Online skeins might be key to future
As daytime TV drops its focus on soap operas, so might the Daytime Emmys. But not yet.
A quarter-century ago, daytime audiences had 15 soap operas from which to choose, including such programs as “Ryan’s Hope,” “Search for Tomorrow” and “Another World.” Next season, with CBS ending the runs of “Guiding Light” last fall and “As the World Turns” this fall, fans will have to get their fix from the six remaining soaps: CBS’ “The Young and the Restless” and “The Bold and The Beautiful,” ABC’s “General Hospital,” “One Life to Live” and “All My Children” and NBC’s “Days of Our Lives.”
With fewer soaps on the air, the remaining six shows will likely just get more of the spotlight.
“The Emmys don’t really change,” says Brent Stanton, director of the Daytime Emmys for the New York-based National Academy of Television Arts & Sciences (NATAS), which handles national awards for daytime, sports, news and documentaries. “It’s still the soaps and the related categories — performers, directing and writing – that make it on to the telecast. That’s still the main focus.
“Whenever you mention the Daytime Emmys to the general public, that’s what they think of.”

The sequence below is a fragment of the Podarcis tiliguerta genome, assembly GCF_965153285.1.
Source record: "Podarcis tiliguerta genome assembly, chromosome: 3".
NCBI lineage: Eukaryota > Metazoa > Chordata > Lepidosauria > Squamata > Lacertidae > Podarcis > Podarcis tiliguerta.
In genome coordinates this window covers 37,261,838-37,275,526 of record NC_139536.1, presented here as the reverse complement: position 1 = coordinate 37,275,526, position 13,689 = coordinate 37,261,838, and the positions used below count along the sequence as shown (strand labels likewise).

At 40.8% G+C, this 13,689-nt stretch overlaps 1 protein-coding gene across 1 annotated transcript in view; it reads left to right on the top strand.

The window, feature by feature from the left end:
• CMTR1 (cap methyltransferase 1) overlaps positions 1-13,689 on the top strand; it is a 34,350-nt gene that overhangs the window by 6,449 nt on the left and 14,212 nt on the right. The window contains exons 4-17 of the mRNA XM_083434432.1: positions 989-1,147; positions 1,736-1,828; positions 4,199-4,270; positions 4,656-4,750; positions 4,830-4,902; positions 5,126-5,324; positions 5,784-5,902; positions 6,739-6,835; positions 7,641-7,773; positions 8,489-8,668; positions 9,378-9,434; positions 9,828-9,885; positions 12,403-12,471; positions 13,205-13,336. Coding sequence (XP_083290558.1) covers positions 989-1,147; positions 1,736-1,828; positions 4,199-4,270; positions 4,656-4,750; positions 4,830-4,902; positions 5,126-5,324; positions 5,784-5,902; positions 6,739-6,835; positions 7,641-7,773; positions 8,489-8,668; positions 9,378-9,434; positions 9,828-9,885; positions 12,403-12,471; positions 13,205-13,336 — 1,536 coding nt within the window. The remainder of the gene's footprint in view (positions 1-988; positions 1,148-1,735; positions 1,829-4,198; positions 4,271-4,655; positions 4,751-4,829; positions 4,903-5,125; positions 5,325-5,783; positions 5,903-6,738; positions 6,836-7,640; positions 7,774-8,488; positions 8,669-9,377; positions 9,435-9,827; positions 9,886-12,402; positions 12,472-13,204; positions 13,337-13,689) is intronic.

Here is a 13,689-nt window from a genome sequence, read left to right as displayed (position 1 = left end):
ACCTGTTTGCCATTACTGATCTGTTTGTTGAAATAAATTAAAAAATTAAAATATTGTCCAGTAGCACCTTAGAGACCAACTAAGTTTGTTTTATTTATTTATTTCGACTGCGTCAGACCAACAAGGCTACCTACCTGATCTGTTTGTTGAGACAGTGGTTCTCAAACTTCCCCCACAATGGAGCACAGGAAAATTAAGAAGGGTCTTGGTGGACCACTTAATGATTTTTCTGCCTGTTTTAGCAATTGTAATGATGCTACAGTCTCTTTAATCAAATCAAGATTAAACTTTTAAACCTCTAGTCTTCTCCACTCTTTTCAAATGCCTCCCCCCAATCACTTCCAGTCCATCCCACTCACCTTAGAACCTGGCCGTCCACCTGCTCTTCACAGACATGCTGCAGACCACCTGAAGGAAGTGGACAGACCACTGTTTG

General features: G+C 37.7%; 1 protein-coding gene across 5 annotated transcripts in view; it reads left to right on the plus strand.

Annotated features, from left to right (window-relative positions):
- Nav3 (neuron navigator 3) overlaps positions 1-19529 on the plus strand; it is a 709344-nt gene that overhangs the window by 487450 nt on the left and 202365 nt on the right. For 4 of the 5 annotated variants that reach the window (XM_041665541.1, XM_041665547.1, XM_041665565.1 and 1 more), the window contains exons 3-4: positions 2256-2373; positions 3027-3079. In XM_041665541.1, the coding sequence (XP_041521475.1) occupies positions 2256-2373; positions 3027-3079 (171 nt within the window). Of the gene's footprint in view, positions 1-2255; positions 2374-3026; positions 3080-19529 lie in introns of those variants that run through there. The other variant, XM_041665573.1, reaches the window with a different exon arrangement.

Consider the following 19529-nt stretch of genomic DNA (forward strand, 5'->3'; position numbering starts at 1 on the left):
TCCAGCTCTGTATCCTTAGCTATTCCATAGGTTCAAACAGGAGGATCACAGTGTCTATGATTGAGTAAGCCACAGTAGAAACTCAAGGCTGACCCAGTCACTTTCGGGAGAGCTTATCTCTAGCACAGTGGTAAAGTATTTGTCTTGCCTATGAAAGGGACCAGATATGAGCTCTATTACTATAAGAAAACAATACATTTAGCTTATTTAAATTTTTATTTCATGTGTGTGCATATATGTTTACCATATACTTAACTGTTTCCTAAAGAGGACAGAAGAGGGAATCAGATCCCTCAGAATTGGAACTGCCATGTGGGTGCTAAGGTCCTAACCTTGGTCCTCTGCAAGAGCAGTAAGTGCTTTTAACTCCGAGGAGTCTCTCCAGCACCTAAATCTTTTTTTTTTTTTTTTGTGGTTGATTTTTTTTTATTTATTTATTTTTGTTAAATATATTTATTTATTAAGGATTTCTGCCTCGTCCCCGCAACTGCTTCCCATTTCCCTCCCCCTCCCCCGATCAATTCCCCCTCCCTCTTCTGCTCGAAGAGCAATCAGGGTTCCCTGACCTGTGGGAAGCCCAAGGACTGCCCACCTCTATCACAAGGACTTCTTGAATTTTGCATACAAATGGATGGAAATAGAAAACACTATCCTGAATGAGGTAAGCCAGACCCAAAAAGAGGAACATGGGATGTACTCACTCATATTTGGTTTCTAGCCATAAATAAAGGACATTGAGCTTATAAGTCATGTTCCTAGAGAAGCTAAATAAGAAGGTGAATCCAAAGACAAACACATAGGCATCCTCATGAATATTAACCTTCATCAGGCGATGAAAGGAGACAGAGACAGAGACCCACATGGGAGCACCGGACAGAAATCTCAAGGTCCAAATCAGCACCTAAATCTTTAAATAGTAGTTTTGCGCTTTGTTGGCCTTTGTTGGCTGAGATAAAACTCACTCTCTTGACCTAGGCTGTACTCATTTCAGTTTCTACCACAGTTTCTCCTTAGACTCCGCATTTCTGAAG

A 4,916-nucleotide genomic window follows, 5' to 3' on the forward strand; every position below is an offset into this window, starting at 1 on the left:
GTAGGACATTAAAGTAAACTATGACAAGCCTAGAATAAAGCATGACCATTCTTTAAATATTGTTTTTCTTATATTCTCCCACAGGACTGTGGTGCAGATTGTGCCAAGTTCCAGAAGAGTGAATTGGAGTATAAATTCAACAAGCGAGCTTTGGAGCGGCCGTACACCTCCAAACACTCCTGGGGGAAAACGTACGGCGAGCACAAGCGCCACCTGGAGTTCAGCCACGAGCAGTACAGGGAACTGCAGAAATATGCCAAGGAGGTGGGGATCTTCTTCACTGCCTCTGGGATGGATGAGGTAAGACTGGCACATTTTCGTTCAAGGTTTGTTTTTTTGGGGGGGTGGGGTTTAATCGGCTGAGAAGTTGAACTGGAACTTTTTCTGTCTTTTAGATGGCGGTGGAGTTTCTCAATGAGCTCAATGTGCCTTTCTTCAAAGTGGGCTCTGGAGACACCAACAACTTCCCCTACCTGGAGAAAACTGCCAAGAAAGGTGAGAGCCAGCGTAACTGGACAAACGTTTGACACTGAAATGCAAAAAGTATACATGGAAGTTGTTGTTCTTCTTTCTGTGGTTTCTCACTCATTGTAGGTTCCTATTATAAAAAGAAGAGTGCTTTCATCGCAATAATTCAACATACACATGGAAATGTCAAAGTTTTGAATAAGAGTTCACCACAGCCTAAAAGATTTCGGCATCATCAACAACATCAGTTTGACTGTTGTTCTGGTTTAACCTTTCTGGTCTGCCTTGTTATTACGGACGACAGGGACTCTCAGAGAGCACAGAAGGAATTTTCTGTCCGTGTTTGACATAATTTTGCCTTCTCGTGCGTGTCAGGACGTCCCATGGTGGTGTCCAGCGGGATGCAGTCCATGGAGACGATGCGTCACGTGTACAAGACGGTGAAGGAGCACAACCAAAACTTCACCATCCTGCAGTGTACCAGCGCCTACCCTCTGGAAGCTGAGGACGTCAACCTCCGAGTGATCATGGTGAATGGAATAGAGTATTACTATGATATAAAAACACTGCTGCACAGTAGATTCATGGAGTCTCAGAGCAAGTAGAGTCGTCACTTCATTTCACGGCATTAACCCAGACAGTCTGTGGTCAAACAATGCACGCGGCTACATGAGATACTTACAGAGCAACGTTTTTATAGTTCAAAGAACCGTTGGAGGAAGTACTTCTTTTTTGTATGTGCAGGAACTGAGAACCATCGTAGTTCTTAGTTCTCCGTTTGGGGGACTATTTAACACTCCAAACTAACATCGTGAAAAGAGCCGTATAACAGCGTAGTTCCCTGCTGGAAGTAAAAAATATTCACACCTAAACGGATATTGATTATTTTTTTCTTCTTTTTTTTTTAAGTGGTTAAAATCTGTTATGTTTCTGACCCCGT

Just because fewer soap operas are airing in daytime on broadcast networks doesn’t mean the world will be bereft of them, Stanton points out.
“Next year, I’m expecting to see quite a few online, shortform soaps, and they’ll be nominated in our new online category,” he says.
Last year, Web series “Imaginary Bitches” was nominated that new category, called New Approaches. “Bitches,” about a lonely young woman who creates two imaginary friends to keep her company, also won two Webby Awards and is in development as a feature film.
Other online soap operas have their followings too, including “Gotham,” “Wed-locked,” “Empire” and “Then We Got Help!” and “Venice,” and all those Web series can throw their hats into the Emmy ring.
“We’re not tied to being platform-specific,” says Stanton. “What New Approaches really honors is integrated media and different ways of presenting programming.”
Fewer soaps doesn’t mean networks have less time to fill, so networks are injecting those soap slots with different, more economical fare, such as gameshows and news extensions. CBS gave the “Guiding Light” slot to a new version of “Let’s Make a Deal,” and NBC Universal announced it would air a one-hour celebrity news magazine, “Access Hollywood Live,” on six of its owned stations.
Those types of shows will continue to be acknowledged with their own categories, although it sometimes takes the Emmys time to design categories that accurately reflect the types of shows on the air.
Defining television is a more difficult task these days, says Stanton: “What is TV? Does it feel like TV? Does it look like TV? For us, since we’re still basically genre-specific, if it looks like a soap, it probably is.”